When They See Us is a stark reminder that even though we're 30 years removed from the events that happened at Central Park in 1989, the same injustices and bias, unconscious or otherwise, are still apparent. And Wise's story, in particular, reminds us that there is much to be done when it comes to prison reform and standing up for the wrongfully convicted. Niecy Nash, who stars as Korey Wise's mother, Delores Wise, is dedicated to making change. "I said my work is done, now begins my service," she tells Bustle. To put what she's learned into practice, Nash became an ambassador for the Innocence Project. "I showed up to the first event, and they say how many people in this room have been wrongfully convicted," she shares. "And when the people raise their hands and all stood up, it looked like the UN. The wrongful conviction part is a universal issue. Because if you're poor and innocent more than likely you plea, because you don't have the resources to fight."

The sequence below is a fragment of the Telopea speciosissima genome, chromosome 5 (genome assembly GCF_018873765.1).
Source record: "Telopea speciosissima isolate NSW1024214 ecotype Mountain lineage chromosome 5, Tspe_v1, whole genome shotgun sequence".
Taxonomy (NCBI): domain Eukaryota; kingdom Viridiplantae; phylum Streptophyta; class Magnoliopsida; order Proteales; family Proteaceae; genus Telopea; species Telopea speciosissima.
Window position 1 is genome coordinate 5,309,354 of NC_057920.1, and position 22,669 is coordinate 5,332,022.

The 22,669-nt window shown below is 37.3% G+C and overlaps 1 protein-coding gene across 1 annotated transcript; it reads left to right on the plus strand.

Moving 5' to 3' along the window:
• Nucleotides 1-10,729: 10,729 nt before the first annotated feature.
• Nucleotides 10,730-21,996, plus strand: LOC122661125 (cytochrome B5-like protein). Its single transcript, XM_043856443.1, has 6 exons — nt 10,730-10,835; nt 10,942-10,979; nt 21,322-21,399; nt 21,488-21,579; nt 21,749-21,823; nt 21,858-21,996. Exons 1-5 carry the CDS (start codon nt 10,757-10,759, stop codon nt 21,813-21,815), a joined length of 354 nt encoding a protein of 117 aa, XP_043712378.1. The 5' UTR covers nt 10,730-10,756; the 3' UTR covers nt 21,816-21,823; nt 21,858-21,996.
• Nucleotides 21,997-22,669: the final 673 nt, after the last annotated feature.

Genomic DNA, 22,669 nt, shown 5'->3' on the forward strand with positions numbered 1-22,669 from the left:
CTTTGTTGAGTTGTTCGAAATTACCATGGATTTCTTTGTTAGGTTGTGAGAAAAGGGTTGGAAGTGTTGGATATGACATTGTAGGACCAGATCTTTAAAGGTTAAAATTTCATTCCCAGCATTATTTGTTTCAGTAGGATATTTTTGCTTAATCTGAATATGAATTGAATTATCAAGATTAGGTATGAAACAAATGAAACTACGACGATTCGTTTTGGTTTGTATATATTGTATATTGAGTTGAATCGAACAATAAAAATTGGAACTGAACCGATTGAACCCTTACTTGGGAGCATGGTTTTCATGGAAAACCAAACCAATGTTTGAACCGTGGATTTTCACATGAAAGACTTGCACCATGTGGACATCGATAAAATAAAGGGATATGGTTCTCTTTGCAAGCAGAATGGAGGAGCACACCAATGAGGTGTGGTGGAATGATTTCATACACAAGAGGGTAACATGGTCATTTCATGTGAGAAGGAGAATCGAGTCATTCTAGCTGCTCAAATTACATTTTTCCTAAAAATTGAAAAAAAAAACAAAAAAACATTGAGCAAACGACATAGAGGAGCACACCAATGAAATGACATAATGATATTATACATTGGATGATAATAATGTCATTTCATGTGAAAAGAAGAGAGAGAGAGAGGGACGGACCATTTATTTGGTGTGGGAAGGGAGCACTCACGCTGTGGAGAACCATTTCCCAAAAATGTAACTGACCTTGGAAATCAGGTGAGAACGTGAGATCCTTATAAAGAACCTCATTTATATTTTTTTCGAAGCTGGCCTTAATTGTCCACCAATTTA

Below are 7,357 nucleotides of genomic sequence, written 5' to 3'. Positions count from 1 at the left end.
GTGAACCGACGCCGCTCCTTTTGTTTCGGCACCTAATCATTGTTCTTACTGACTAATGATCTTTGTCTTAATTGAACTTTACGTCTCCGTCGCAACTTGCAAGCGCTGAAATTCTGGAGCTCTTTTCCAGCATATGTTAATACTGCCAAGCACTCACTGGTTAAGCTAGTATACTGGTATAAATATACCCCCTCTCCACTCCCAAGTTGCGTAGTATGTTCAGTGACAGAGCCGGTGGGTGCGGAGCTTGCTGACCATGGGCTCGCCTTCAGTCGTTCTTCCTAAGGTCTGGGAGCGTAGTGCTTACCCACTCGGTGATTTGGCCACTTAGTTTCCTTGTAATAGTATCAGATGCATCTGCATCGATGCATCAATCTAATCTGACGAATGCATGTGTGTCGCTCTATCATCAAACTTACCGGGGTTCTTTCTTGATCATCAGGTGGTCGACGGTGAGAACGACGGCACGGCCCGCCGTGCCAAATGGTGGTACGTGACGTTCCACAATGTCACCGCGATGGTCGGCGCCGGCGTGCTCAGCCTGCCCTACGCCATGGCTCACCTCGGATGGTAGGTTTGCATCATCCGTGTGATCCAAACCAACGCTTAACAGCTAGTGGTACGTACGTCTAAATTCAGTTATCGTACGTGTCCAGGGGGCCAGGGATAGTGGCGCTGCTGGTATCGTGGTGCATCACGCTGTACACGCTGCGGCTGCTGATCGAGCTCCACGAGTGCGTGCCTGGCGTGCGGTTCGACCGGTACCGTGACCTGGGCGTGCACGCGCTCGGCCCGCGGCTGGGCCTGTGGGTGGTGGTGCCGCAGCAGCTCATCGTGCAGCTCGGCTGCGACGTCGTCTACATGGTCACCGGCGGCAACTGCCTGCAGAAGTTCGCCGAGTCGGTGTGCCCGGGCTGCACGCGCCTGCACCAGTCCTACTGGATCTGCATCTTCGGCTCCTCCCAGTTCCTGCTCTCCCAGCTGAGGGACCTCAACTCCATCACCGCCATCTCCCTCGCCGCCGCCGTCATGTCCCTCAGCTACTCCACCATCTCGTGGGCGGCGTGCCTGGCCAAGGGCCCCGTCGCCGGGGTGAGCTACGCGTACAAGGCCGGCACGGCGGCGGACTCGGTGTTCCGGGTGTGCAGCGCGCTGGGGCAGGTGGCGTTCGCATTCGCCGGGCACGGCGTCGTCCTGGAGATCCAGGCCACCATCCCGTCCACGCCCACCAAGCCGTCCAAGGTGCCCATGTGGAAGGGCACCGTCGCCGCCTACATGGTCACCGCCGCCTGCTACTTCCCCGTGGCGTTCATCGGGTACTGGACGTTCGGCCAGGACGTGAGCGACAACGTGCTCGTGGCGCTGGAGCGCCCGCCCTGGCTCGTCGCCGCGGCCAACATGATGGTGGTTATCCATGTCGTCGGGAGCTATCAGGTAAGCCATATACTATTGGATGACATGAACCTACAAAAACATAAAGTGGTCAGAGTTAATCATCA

When it comes to making any change, awareness is key. And Jackson believes that the work must be done by allies, which makes it all the more important for those who are unfamiliar with the Central Park Five case to pay close attention to When They See Us, and realize it's still happening present day. "This is not an intellectual conversation about racial politics and social justice," Jackson says. "This is an emotional telling of the damage that gets done to individuals, to their families, to their communities, and brings me, a 40-year-old white man, into a home that I recognize. Our broader national narrative is so much about the divisions between you and me. And now I go inside of this house. I could have grown up there."